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Buddhism

Back to listFeb 21, 2006

Soka Gakkai Agriculture and Fisheries Division Members Gather throughout Japan

Recent agriculture rally

On February 18-19, 2006, members of the Soka Gakkai Agriculture and Fisheries Division gathered for an annual conference in their respective prefectures. At each venue, the ninth Agriculture and Fisheries Renaissance Rally was broadcast via satellite. Three representatives gave progress reports on their particular business.

Nobuaki Omori, Miyazaki Prefecture, together with his family, manages Japan's largest domestic eel farm. When his family's business experienced a downturn because of poor eel fry catches, Mr. Omori decided to joint the business help his parents, in appreciation for their efforts in raising him. Actualizing the motto of "Sincerity, Safety and Excellence in Quality," Mr. Omori increased sales and presently serves as chair of the Eel Producers' Association in Miyazaki Prefecture. Fuji Arakita of Iwate Prefecture, whose parents emigrated to Japan after World War II, overcame many hardships using her practice of Nichiren Buddhism. The family took up farming with a determination to become a "lighthouse" in the community through developing friendship and trust. She reported that the rice, vegetables and flowers her family produces have gained great popularity among customers. Akira Sawano, sake brewer in Chiba Prefecture, was totally inexperienced in the trade when he was bequeathed a sake brewery from his father-in-law 30 years ago. Encouraged by local Soka Gakkai members, he began studying the basics of sake brewing and cultivated his skills. As a result of his dedicated efforts, master sake brewers of the Nanbu Toji Guild awarded top honors to a new sake brand he produced.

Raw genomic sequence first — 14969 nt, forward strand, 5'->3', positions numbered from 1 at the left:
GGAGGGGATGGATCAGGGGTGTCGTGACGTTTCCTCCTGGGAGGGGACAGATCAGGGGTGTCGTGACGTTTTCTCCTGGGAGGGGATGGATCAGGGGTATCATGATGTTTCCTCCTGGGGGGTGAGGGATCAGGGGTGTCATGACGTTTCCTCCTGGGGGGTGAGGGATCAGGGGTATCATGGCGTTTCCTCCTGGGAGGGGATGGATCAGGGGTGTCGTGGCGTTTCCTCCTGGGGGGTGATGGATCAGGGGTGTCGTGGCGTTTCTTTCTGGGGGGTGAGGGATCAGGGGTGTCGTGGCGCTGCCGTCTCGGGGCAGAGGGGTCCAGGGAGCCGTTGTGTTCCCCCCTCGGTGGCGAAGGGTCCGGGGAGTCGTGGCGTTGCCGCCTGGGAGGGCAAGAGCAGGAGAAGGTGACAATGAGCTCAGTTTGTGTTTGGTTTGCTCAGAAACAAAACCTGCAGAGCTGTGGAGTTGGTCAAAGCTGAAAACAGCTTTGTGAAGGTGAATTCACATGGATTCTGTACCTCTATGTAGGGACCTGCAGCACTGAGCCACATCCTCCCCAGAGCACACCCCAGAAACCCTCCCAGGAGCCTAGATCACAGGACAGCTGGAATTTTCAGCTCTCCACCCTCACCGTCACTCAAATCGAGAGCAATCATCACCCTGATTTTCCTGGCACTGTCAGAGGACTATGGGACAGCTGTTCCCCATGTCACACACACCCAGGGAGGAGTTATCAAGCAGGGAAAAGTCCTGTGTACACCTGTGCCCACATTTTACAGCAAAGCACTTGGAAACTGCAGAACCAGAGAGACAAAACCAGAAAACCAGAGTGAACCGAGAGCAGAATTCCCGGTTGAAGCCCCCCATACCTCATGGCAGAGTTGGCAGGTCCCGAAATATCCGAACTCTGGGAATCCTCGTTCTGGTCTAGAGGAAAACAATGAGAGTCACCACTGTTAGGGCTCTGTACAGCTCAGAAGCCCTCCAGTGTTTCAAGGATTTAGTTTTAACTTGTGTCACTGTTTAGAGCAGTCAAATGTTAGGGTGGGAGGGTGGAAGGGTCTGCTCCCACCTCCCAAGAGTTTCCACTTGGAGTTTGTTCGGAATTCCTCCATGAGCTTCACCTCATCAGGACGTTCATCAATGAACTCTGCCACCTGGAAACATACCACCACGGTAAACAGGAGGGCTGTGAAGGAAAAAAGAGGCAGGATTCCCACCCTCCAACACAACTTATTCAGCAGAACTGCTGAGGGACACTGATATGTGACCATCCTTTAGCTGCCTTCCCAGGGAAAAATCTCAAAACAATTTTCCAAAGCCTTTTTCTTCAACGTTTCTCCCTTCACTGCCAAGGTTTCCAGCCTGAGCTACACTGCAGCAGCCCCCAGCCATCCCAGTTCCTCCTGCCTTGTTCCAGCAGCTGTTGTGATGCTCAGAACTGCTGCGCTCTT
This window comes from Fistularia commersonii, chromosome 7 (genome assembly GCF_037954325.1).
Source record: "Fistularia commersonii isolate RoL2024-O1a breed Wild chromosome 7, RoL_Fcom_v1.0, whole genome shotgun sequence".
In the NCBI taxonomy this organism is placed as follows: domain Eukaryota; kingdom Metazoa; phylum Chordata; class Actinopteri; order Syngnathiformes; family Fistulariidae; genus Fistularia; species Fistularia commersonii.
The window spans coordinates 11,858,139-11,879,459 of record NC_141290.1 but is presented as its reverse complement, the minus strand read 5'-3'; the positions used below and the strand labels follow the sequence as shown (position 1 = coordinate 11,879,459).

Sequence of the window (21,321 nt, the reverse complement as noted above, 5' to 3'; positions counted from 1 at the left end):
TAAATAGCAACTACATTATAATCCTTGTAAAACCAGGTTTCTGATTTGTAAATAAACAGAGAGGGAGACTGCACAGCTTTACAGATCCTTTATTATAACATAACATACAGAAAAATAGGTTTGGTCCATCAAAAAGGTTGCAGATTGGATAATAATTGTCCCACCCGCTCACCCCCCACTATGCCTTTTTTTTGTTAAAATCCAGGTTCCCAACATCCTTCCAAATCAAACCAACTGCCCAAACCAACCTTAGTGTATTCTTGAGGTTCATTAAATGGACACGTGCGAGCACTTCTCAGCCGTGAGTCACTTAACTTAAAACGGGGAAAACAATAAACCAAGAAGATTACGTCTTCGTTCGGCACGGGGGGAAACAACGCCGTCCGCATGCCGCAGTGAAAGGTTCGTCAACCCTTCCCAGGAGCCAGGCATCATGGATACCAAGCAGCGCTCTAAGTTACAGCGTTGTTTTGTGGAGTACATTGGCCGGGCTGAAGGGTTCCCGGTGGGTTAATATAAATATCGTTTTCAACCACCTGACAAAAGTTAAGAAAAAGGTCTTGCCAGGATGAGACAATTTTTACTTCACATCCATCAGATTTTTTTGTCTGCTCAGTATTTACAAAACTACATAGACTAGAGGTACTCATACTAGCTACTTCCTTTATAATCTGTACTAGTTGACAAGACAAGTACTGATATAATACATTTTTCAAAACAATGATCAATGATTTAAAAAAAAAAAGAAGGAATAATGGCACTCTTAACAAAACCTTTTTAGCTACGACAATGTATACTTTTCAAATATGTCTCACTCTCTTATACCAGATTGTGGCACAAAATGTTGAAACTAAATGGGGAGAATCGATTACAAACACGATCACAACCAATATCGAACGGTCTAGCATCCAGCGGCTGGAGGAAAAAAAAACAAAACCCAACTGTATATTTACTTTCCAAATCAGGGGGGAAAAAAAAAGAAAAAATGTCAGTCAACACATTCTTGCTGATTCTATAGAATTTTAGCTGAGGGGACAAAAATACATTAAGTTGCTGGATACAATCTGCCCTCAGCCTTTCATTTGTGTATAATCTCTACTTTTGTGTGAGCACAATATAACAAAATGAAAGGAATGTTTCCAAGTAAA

Akira Sawano sake brewer
Fuji Arakita produce farmer
Nobuaki Omori eel farmer